Eighteen months into the practice, she took on a partner and felt an “agitation for growth”. It came with a “massive job” from the Transkei Auditor General, and things changed overnight. With only four people in their office, they now needed 30 to complete the assignment and they hired second and third year students who attended night lectures at the university.

“At that time, as a black and a woman, you had to define your own image of yourself, and have the right attitude to fight for your place in the sun. And I can’t take for granted the way I was socialized and raised by my parents. My father was such a fighter. And he shared all his stories at the dinner table. He used to say in Xhosa: ‘who can stand in front of a bus?’, so you just have those pictures of yourself as a bus. Who can stand in front of me and my ambitions in life,” she laughs.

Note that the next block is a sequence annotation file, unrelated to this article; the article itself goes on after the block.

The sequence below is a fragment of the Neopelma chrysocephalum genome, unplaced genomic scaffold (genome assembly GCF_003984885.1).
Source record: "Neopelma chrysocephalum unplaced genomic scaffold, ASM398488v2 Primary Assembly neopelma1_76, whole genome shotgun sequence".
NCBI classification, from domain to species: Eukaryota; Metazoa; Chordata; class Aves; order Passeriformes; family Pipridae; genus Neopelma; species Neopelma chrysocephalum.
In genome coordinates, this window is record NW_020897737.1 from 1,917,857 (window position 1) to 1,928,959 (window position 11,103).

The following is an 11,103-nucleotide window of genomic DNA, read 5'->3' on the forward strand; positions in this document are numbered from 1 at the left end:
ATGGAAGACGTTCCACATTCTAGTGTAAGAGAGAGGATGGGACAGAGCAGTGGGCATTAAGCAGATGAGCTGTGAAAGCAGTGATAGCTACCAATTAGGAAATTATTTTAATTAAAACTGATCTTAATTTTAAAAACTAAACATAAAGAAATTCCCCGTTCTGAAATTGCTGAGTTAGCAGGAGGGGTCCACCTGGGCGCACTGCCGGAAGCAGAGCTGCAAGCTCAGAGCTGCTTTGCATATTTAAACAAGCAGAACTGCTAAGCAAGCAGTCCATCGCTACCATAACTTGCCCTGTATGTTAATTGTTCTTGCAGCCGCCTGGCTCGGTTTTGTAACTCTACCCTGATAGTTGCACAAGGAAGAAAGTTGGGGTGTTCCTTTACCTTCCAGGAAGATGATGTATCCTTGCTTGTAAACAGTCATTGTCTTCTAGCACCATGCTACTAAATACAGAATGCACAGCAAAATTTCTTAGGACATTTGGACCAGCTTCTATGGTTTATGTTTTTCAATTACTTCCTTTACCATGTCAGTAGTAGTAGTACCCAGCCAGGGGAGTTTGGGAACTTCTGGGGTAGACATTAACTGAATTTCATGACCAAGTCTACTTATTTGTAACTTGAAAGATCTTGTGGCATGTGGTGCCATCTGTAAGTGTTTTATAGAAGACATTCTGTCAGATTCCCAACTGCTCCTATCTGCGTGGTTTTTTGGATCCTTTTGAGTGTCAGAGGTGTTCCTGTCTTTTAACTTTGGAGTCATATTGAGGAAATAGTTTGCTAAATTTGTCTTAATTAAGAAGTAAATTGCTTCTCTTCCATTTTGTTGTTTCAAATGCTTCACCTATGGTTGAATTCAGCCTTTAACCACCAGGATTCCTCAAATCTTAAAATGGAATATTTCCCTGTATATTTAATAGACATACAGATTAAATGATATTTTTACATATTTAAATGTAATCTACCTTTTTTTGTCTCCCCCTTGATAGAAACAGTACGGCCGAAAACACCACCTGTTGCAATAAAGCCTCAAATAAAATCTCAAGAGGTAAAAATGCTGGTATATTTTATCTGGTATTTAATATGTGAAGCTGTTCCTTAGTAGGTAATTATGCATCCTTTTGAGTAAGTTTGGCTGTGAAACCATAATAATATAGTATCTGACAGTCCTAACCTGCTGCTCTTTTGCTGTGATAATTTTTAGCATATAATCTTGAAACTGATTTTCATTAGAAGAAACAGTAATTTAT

This self-confidence, belief in herself, direction, purpose and her clear vision steered her ever further.

“Unfortunately, I had a fallout with my partner Sindi Zilwa [co-founder of Nkonki Inc, a registered firm of auditors, consultants and advisors], and that was a hard one, a very difficult one. I used to say it was more difficult than my divorce, because that happened almost at the same time. First, the divorce started and a few months later, I divorced with my partner,” she says.

“It was a lonely time. It is amazing that out of hardship, we find an opportunity to grow and move to the next level.”

She went on a five -week program with Merrill Lynch in New York in 1994. On her return, she saw herself being cut out of negotiations to establish a medium-sized black accounting firm. While these plans were scuppered now, her vision still survived and no one could take that away from her.

She approached young professionals who were managers at the big accounting firms in Johannesburg to join her. “But you can imagine, they were young, they were fearful. It took about eight months to persuade and convince them.”